In 2021, over 700,000 acres of alfalfa were harvested in Kansas. Alfalfa is a very important leguminous crop for dairy and livestock industry in the state. Alfalfa hayfields help to supply forage that is highly digestible and high in protein. Late summer and early fall are often the best times to plant alfalfa in Kansas due to less weed pressure than spring planting.
Figure 1. Alfalfa seedlings. Photo by Doohong Min, K-State Research and Extension.
Available moisture at planting is crucial for alfalfa establishment, but too much moisture can increase seedling disease incidence and reduce alfalfa nodulation and nitrogen fixation.
If soil moisture is available, growers in northwest Kansas can plant as early as August 10. Optimum sowing date occurs later as we move towards southeast Kansas, where growers can plant until mid- to late-September. In other parts of Kansas, the optimal planting time is late August or early September. Producers just need to plant early enough to have three to five trifoliate leaves before the first frost.
Alfalfa is a four to five-year, or longer, investment, and therefore it is crucial to ensure proper establishment. Some producers shy away from alfalfa because of its high establishment cost and risk of stand failure. In the long run, however, it’s relatively inexpensive if amortized over the life of the crop.
If managed properly and given favorable weather conditions, dryland alfalfa can produce 3 to 6 dry matter tons of forage per acre per year. Irrigated fields can produce 6 to 8 dry matter tons per acre per year or more.
When sowing alfalfa, producers should keep the following in mind:
Soil test and correct soil acidity. Alfalfa grows best in well-drained soils with a pH of 6.5 to 7.5 and does not tolerate low soil pH. If the soil is acidic, add lime to raise soil pH to 6.8 before planting. Ensuring appropriate soil pH levels before planting is essential, especially as lime is relatively immobile in the soil profile and the field will not be worked for the next 3-5 years. Remember, after spread, lime takes a few weeks in the soils to react and increase the pH.
Soil test and meet fertilization needs. Apply the needed phosphorus (P) and potassium (K) amounts according to soil test recommendations. Phosphorus fertilizer will be required if soil test P levels are below 25 ppm, and potassium fertilizer will be required if soil K levels are below 120 ppm. Even soils that test higher than these thresholds may need additional fertilizer. Small amounts of nitrogen fertilizer (15 to 20 lb/acre) as a starter at planting are beneficial for alfalfa establishment. In some fields, sulfur can also bring some yield benefits.
Plant certified, inoculated seed. Ensuring the correct Rhizobium inoculation is crucial for alfalfa seedlings to fix available soil nitrogen to meet the needs of growing alfalfa for optimum production.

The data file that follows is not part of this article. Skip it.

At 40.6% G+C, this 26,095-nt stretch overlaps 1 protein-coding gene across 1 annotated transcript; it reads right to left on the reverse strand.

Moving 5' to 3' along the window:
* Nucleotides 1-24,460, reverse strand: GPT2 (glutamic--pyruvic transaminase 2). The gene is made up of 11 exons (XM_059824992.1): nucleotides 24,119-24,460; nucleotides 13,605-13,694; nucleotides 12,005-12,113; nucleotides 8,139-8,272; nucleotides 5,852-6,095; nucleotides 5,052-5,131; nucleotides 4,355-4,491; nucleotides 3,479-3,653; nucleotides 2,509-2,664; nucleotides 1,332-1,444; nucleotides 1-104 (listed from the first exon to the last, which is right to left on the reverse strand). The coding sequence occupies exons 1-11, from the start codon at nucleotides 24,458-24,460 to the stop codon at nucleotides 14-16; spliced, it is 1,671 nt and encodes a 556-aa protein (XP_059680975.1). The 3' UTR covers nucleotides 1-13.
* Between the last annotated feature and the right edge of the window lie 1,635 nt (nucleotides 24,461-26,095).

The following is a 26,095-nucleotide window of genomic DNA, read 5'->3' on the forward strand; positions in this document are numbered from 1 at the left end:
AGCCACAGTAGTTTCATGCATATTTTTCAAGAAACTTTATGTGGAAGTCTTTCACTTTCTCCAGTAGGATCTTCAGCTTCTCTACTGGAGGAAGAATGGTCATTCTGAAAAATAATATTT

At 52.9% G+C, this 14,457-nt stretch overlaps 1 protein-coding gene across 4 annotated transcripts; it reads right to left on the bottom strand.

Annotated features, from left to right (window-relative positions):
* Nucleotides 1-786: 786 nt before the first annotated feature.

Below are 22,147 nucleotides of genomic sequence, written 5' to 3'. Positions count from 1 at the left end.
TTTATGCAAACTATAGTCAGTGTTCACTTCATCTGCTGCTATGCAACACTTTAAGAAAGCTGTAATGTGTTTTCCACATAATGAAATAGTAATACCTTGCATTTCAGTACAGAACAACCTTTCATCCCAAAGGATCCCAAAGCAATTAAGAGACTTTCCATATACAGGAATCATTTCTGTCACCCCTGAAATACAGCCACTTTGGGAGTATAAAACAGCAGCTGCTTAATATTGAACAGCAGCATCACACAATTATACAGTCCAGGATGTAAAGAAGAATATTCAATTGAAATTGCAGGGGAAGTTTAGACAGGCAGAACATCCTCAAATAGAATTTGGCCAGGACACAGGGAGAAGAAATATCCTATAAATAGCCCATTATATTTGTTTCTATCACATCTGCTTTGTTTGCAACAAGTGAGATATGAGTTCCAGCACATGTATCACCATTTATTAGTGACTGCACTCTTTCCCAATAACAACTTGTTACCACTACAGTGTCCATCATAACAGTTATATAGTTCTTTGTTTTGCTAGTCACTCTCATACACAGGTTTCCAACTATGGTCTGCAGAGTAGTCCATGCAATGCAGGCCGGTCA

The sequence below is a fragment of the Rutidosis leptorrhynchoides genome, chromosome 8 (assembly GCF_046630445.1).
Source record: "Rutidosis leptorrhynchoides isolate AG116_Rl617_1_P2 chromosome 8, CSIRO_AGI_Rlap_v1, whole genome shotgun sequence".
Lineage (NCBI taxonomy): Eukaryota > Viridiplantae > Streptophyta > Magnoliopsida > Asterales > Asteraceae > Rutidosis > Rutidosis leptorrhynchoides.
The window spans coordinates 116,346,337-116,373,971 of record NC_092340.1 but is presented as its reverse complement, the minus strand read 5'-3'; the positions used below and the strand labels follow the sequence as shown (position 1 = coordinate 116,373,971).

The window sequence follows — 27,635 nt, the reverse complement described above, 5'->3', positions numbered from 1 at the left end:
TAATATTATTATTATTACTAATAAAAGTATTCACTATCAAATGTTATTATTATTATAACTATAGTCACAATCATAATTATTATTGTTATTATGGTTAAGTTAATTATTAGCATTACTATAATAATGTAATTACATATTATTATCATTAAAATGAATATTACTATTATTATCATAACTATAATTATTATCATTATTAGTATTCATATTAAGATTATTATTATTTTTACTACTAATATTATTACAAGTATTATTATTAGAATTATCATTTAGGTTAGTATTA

Plant in firm, moist soil. A firm seedbed ensures good seed-soil contact; therefore, use a press wheel with the drill to firm the soil over the planted seed. No-till planting in small-grains stubble will usually provide a good seedbed.
Don’t plant too deeply. Plant one-fourth to one-half inch deep on medium- and fine-textured soils and three-fourths inch deep on sandy soils. Don’t plant deeper than 10 times the seed diameter.
Use the right seeding rate. Plant 8 to12 pounds of seed per acre on dryland in western Kansas, 12 to15 pounds per acre on irrigated medium- to fine-textured soils, 15 to 20 pounds per acre on irrigated sandy soils, and 12 to 15 pounds per acre on dryland in central and eastern Kansas.
Check for herbicide carryover that could damage the new alfalfa crop – especially when planting alfalfa no-till into corn or grain sorghum stubble. In areas where row crops were drought-stressed and removed for silage, that sets up a great seedbed for alfalfa but may still bring a risk of herbicide damage.
Choose pest-resistant varieties. Resistance to phytophthora root rot, bacterial wilt, fusarium wilt, verticillium wilt, anthracnose, the pea aphid, and the spotted alfalfa aphid is essential. Some varieties are resistant to even more diseases and insects, which could contribute to reducing costs.
Purchase alfalfa varieties with a fall dormancy rating ranging from 4 - 6 for Kansas. Fall dormancy relates to how soon an alfalfa variety will stop growing in the fall and how early it will begin growing in the spring or late winter. Simply put, it would be better not buy a variety with fall dormancy of 9-10, which can be more suitable for California and regions where alfalfa can keep growing year-round under irrigation.
More information about growing alfalfa in Kansas can be found in the Alfalfa Production Handbook. That information also is available on the web at: www.ksre.ksu.edu/bookstore/pubs/c683.pdf
Also see Alfalfa Growth and Development, available on the web at: https://www.bookstore.ksre.ksu.edu/pubs/MF3348.pdf
Figure 2. Early bloom alfalfa. Photo by Doohong Min, K-State Research and Extension.
Romulo Lollato, Wheat and Forages Specialist
Bruno Pedreira, Southeast Area Agronomist – Parsons
Doohong Min, Forage Management